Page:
Texas State Sen. Kirk Watson recently filed Senate Bill 967, which aims to define consent and close loopholes that have stopped sexual assault victims from getting justice, according to USA Today College.
— Senator Kirk Watson (@KirkPWatson) February 21, 2017
The bill breaks sexual assault down to its most basic definition: If the other person can’t consent, it’s sexual assault. And it explains that if a person is unconscious, physically unable to resist, incapable of assessing the act and/or unaware that the sexual assault is occurring, then they’re not consenting, according to USA Today College.
Watson also filed SB 970, which requires “an affirmative consent standard across all institutions of higher education,” according to a news release. That means that it’s not enough if a person doesn’t say “no” to a sexual encounter—they also have to say “yes.”
Chris Kaisler, director of public policy for the Texas Association Against Texas Assault, hit that nail on the head when he said in the news release that this legislation “demands that we abandon outdated thinking about rape. Only when the law acknowledges survivors’ real experiences of trauma, coercion, and stigma can it truly support survivors in their healing and recovery.”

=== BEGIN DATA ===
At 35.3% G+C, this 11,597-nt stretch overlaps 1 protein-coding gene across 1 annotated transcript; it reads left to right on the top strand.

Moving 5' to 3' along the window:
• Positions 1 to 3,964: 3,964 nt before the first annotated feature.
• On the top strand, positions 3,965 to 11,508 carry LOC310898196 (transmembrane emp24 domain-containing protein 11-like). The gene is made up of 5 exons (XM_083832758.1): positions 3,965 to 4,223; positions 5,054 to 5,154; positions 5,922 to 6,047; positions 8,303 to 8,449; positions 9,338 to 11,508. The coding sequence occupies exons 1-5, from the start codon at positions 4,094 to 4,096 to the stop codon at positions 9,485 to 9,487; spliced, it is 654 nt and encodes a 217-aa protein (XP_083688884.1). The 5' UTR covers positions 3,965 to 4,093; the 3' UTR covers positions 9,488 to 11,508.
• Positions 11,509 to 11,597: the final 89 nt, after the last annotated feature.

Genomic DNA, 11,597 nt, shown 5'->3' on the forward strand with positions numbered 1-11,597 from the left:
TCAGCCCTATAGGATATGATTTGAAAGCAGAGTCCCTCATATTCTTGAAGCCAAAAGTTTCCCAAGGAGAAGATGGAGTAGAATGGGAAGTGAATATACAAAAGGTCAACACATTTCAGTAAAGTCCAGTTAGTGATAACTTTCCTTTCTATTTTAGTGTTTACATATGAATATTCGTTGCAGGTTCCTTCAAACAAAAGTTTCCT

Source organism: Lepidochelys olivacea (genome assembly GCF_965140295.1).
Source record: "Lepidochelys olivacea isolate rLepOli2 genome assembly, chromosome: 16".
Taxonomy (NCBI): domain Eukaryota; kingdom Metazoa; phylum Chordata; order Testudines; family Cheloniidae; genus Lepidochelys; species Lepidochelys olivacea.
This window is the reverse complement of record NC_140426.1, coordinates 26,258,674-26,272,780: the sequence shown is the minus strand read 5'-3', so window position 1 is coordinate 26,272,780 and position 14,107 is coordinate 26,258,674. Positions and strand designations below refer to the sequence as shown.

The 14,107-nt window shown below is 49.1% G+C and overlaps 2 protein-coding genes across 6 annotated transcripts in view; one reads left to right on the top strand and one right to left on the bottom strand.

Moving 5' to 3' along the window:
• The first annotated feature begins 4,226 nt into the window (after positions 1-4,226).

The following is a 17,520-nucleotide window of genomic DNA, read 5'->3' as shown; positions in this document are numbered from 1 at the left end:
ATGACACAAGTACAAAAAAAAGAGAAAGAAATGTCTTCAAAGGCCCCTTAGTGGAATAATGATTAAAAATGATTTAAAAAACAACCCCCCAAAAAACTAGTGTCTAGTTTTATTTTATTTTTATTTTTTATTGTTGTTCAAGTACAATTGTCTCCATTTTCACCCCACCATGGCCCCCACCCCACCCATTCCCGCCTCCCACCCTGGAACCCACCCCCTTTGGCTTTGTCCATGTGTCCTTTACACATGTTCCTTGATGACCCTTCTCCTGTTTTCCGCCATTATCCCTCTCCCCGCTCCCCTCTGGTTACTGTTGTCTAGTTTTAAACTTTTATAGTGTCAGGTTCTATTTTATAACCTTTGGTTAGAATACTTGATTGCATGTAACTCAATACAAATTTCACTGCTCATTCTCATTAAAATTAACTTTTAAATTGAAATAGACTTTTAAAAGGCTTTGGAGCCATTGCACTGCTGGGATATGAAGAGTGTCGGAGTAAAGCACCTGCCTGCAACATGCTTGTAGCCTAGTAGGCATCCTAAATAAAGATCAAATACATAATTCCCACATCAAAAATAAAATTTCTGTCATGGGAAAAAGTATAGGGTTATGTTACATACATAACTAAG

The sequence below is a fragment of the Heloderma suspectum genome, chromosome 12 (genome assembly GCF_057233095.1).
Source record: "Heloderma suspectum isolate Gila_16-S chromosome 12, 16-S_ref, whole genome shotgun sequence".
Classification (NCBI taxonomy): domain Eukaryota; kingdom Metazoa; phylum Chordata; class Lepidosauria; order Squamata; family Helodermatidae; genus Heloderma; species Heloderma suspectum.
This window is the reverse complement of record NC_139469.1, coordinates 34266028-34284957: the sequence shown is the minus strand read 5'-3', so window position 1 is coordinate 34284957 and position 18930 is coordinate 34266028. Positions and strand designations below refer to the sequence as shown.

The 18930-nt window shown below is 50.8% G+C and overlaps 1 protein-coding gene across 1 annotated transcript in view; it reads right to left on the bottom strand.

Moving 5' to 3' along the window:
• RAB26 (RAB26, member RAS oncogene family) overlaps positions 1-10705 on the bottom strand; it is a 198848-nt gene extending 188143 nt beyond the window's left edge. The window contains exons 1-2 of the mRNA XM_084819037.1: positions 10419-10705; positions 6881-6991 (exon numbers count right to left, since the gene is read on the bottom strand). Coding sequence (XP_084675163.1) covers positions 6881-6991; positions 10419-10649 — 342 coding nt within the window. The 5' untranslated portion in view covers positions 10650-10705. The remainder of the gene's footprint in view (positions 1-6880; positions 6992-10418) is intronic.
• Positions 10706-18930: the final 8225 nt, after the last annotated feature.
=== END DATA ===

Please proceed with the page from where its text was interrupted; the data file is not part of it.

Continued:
Hopefully, this legislation will make it easier for students in Texas to report sexual assault and know their cases will be taken seriously.
Oh, and we’re definitely fans of Kirk Watson. Look at this guy’s shirt.
— Senator Kirk Watson (@KirkPWatson) February 24, 2017